Anger in the Workplace

W.D. "Dub" Rogers, PhD.

Going Postal" is a term that people often use to describe someone who acts out their anger at work. This would be one of the extreme "costs" of anger that was handled poorly. There are other costs that may not make the headlines but are very real. There may be lost productivity due to the time and energy invested in the expression of anger. There may be lost efficiency when co-workers fail to communicate or sabotage the work of others or equipment through passive aggressive behavior. Another loss may be that of good workers who tire of working in a conflicted atmosphere. The cost of not managing anger in a healthy way is high for individuals as well as for employers.

A beginning step to managing anger in a healthy way is to gain an understanding of anger. When people are asked to identify a "bad" emotion, 95% will start with anger. The apostle Paul, states, "Be angry but sin not." We also see that Christ was angry, as was the Father, but without sin. There is a distinction between the emotion of anger and the behavior that is used to express anger. Emotions can work for you or against you. For example, fear may warn you of danger or immobilize you. Schafer (p. 380) refers to positive anger and negative anger.

Negative anger is a harmful and nearly always avoidable part of the human experience. Positive anger, on the other hand is a constructive, positive experience.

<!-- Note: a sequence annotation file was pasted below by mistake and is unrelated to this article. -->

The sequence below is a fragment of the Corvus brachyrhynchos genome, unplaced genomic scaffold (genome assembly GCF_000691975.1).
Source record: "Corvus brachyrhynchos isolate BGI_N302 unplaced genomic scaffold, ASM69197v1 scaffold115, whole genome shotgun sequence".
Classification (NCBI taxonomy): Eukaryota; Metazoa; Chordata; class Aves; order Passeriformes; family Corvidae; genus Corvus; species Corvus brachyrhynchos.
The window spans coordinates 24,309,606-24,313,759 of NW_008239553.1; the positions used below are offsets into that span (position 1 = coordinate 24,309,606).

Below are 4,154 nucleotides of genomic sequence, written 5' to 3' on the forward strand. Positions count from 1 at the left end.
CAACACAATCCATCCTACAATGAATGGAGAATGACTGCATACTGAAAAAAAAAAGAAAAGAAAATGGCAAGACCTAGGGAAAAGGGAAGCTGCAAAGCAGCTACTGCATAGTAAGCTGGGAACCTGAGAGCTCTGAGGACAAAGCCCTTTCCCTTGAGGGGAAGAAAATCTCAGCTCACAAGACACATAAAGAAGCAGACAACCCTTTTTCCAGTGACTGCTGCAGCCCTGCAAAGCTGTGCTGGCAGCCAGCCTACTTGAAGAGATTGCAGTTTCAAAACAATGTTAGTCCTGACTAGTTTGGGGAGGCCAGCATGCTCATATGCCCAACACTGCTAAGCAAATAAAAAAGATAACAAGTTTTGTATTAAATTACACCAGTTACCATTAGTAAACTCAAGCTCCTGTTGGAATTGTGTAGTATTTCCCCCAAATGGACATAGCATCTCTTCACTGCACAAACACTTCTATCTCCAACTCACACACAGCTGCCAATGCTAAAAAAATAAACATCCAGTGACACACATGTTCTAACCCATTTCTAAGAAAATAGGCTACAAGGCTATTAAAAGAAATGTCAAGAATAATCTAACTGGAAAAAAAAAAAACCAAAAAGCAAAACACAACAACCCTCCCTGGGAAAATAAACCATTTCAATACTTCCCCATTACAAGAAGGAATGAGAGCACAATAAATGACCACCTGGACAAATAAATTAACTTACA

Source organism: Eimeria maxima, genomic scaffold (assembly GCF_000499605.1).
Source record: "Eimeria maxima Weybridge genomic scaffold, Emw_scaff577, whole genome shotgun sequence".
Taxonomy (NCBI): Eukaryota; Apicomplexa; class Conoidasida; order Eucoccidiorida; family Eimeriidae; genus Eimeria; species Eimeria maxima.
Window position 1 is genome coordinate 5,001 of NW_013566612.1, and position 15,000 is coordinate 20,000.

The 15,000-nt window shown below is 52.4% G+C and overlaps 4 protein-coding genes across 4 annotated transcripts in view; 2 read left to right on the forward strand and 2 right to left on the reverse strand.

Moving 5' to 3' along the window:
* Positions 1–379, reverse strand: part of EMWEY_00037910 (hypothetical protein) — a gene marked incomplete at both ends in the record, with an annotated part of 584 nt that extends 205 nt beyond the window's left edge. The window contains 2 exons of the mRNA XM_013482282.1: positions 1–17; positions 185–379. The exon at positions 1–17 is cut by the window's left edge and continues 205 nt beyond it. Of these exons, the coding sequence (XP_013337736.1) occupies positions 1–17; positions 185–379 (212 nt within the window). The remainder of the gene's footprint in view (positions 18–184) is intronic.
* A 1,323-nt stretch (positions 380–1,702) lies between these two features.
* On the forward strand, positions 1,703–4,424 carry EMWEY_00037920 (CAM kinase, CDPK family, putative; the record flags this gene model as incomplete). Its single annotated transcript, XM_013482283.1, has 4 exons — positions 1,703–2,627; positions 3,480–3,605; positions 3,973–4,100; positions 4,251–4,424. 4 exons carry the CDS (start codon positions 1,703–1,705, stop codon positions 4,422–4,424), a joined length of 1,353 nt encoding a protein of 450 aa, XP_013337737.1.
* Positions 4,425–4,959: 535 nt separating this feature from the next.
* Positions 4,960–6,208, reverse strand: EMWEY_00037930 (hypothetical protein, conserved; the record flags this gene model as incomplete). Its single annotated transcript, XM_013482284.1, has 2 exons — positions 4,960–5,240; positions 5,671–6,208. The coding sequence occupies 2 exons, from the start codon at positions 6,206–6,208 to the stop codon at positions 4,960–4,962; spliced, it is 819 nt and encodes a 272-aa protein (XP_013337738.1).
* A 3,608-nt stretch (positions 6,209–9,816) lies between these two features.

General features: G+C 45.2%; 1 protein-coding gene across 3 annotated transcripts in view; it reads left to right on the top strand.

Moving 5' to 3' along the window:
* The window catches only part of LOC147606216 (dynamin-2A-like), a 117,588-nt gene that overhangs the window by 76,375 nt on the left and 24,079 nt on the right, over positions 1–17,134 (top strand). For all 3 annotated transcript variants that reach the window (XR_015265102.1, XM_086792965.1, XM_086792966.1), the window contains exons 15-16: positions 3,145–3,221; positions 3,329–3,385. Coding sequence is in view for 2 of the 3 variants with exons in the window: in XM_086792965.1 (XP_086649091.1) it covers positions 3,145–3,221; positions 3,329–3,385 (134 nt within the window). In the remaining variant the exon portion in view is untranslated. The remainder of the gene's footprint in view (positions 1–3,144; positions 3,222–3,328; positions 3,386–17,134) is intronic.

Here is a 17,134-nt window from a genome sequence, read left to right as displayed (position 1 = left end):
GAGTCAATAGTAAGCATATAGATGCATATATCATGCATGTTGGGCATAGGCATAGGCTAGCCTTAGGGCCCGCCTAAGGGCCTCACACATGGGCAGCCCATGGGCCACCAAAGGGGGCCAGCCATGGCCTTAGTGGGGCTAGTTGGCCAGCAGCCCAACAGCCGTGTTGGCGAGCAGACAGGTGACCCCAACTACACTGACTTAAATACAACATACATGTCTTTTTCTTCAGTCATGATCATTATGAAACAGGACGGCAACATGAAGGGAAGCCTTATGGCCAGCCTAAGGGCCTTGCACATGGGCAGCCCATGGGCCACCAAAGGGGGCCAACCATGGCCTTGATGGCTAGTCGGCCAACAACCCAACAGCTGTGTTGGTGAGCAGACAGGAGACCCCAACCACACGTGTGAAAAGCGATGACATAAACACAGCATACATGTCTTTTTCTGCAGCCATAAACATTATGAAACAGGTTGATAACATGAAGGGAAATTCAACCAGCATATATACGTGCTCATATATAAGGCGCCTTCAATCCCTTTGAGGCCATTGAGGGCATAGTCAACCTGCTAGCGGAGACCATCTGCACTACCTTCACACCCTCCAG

The difference can be seen in a progression of steps.

Negative Anger

  • " I want something. "You must act like I think you should."
  • " I am not getting it. " You are not meeting my expectations."
  • " This frustrates me. "I am boiling at what you just did."
  • " This is intolerable. "I cannot stand it."
  • " You are to blame for my frustrations. "You make me so mad."
  • " Therefore you deserve to be punished. "I'll teach you not to do that again."

Positive anger may start the same, but it ends differently.

  • " I want something. "I sure like peace in the office."
  • " I am not getting it. "People keep making noise in the hallways."
  • " This frustrates me. "I cannot concentrate or complete my work because of the noise."
  • " This is unacceptable. "This has to stop."
  • " I am motivated to do something to improve the situation. "I am going to ask that conversations be carried on in their offices or the break room."
  • " I will take constructive action to remedy the source of my frustration. "Excuse me, would you mind visiting in the break room or your office."

Negative anger usually leads to hostility and aggressive action. It causes internal distress within oneself. Positive anger can lead to helpful actions where frustrations are addressed. Positive anger can also increase our understanding of ourselves.